Believing these reports as to so often occurring, and high rises of the Sacramento and American rivers, I must disagree both with your own opinion, at well at your correspoondent's of last week. "Sacramento," in reference to the moist efficacious plan for protecting the city and rendering it a habitable places.
"Sacramento" is entirely correct in assuming that a levee alone, however high and broad, will not answer the purpose purpose; but certainly advances a most preposterous idea, about building brick houses on wooden stilts — the latter to be from fifteen to twenty feet high, — if such "frames" are to be raised two feet above high water mark, as "Sacramento" advises, the flood of 1825 requiring such elegation.
Should the people of Sacramento not conclude to move en masse to some neighboring site of great eligibility, I would tender them the same advice gratuitously and unselfishly given in 1850 -- to lay down them or railroads, and bring in dirt and gravel from from outside the city, with which to raise the whole ground on which it it built. This with a greater strengthening and elevating the levee may answer.
In 1856, ailing and in financial straits, Captain Richardson put Rancho Saucelito into the hands of an administrator, Samuel P. Throckmorton, and died two months later.
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Gold Rush PortThe Maritime Archaeology of San Francisco's Waterfront
James P. Delgado
Described as a "forest of masts," San Francisco's Gold Rush waterfront was a floating economy of ships and wharves, where a dazzling array of global goods was traded and transported. Drawing on excavations in buried ships and collapsed buildings from this period, James P. Delgado re-creates San Francisco's unique maritime landscape, shedding new light on the city's remarkable rise from a small village to a boomtown of thousands in the three short years from 1848 to 1851. Gleaning history from artifacts, such as preserves and liquors in bottles, leather boots and jackets, hulls of ships, even crocks of butter lying alongside discarded guns. Gold Rush Port paints a fascinating picture of how ships and global connections created the port and the city of San Francisco.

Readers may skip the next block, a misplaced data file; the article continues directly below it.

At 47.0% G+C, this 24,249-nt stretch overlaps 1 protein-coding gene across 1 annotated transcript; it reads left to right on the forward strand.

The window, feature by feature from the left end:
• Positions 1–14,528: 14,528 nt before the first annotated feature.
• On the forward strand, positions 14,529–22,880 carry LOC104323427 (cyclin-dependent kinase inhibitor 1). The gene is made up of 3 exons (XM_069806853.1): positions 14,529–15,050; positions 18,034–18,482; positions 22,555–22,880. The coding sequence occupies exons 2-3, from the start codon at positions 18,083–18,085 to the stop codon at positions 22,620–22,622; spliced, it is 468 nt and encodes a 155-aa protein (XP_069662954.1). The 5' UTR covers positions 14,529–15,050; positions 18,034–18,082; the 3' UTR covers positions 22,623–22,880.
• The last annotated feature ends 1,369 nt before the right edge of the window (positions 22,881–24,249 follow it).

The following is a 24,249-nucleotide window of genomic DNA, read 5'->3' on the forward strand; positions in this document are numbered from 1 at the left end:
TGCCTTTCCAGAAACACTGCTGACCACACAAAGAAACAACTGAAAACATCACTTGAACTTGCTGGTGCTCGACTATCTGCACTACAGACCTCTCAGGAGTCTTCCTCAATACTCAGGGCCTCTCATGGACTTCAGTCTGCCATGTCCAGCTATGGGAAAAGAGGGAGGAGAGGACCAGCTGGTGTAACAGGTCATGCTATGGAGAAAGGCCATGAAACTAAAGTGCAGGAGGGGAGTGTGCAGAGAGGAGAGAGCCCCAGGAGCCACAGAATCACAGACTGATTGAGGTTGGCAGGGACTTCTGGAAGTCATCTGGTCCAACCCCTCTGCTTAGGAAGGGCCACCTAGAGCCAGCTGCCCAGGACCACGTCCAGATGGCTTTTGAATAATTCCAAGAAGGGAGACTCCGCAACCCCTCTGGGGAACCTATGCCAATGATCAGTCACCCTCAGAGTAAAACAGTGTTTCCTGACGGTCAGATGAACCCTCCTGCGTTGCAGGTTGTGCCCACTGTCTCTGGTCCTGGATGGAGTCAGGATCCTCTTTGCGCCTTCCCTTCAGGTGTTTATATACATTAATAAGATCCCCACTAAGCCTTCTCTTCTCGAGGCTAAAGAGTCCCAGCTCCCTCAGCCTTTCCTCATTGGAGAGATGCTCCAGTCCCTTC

The Great Ocean: Pacific Worlds from Captain Cook to the Gold Rush
The Pacific of the early eighteenth century was a place of baffling complexity, with 25,000 islands and seemingly endless continental shorelines. But with the voyages of Captain James Cook, global attention turned to the Pacific, and European and American dreams of scientific exploration, trade, and empire grew dramatically. By the time of the California gold rush, the Pacific's many shores were fully integrated into world markets-and world consciousness. The Great Ocean draws on hundreds of documented voyages as a window into the commercial, cultural, and ecological upheavals following Cook's exploits, focusing in particular on the eastern Pacific in the decades between the 1770s and the 1840s. Beginning with the expansion of trade as seen via the travels of William Shaler, captain of the American Brig Lelia Byrd, historian David Igler uncovers a world where voyagers, traders, hunters, and native peoples met one another in episodes often marked by violence and tragedy.
Rounding the Horn
Being the Story of Williwaws and Windjammers, Drake, Darwin, Murdered Missionaries and Naked Natives. A Deck's-eye View of Cape Horn
Fifty-five degrees 59 minutes South by 67 degrees 16 minutes West: Cape Horn, situated at the bottom of South America, is a place of forlorn and foreboding beauty that has captured the dark imaginations of explorers and writers from Francis Drake to Joseph Conrad. For centuries, the small stretch of water between Cape Horn and the Antarctic Peninsula was the only gateway between the Atlantic and Pacific oceans. Storms are bigger, winds stronger, and the seas rougher than anywhere else on earth. In Rounding the Horn, author Dallas Murphy undertakes the ultimate maritime rite of passage weaving together stories of his own nautical adventures with tales of those who braved the Cape before him—from Spanish missionaries to Captain Cook—and interspersing them with breathtaking descriptions of the surrounding wilderness.
"Master Under God"
Captains exercised absolute authority at sea and so were dubbed "Master Under God" by early insurance writs, agreements with ship owners and passengers and the Board of Trade.
The captain is responsible for its safe and efficient operation, including cargo operations, navigation, crew management and ensuring that the vessel complies with local and international laws, as well as company and flag state policies.
All persons on board, including officers and crew, other shipboard staff members, passengers, guests and pilots, are under the captain's authority and are his ultimate responsibility.
Customs requirements can include the master providing a cargo declaration, a ship's stores declaration, a declaration of crewmembers' personal effects, crew lists and passenger lists.